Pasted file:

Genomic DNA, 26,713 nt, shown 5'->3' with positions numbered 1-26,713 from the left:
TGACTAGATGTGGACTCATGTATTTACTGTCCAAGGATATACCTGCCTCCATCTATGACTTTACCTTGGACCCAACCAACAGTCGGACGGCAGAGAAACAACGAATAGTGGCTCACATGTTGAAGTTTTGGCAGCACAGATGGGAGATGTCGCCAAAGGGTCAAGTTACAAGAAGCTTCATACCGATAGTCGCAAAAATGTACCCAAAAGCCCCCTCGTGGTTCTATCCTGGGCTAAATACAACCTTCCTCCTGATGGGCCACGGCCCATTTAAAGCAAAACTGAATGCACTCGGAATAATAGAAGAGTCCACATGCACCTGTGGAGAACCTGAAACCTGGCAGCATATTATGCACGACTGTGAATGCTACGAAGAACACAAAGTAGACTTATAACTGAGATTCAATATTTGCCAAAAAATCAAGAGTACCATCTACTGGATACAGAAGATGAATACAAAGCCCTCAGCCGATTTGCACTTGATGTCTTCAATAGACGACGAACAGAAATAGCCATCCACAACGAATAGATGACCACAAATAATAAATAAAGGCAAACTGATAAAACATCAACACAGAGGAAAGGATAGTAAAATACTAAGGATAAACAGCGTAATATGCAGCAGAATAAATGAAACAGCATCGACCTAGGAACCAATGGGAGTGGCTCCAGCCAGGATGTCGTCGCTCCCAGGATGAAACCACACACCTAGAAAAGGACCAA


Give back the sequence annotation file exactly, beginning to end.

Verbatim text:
Genomic DNA, 26,713 nt, shown 5'->3' with positions numbered 1-26,713 from the left:
TGACTAGATGTGGACTCATGTATTTACTGTCCAAGGATATACCTGCCTCCATCTATGACTTTACCTTGGACCCAACCAACAGTCGGACGGCAGAGAAACAACGAATAGTGGCTCACATGTTGAAGTTTTGGCAGCACAGATGGGAGATGTCGCCAAAGGGTCAAGTTACAAGAAGCTTCATACCGATAGTCGCAAAAATGTACCCAAAAGCCCCCTCGTGGTTCTATCCTGGGCTAAATACAACCTTCCTCCTGATGGGCCACGGCCCATTTAAAGCAAAACTGAATGCACTCGGAATAATAGAAGAGTCCACATGCACCTGTGGAGAACCTGAAACCTGGCAGCATATTATGCACGACTGTGAATGCTACGAAGAACACAAAGTAGACTTATAACTGAGATTCAATATTTGCCAAAAAATCAAGAGTACCATCTACTGGATACAGAAGATGAATACAAAGCCCTCAGCCGATTTGCACTTGATGTCTTCAATAGACGACGAACAGAAATAGCCATCCACAACGAATAGATGACCACAAATAATAAATAAAGGCAAACTGATAAAACATCAACACAGAGGAAAGGATAGTAAAATACTAAGGATAAACAGCGTAATATGCAGCAGAATAAATGAAACAGCATCGACCTAGGAACCAATGGGAGTGGCTCCAGCCAGGATGTCGTCGCTCCCAGGATGAAACCACACACCTAGAAAAGGACCAA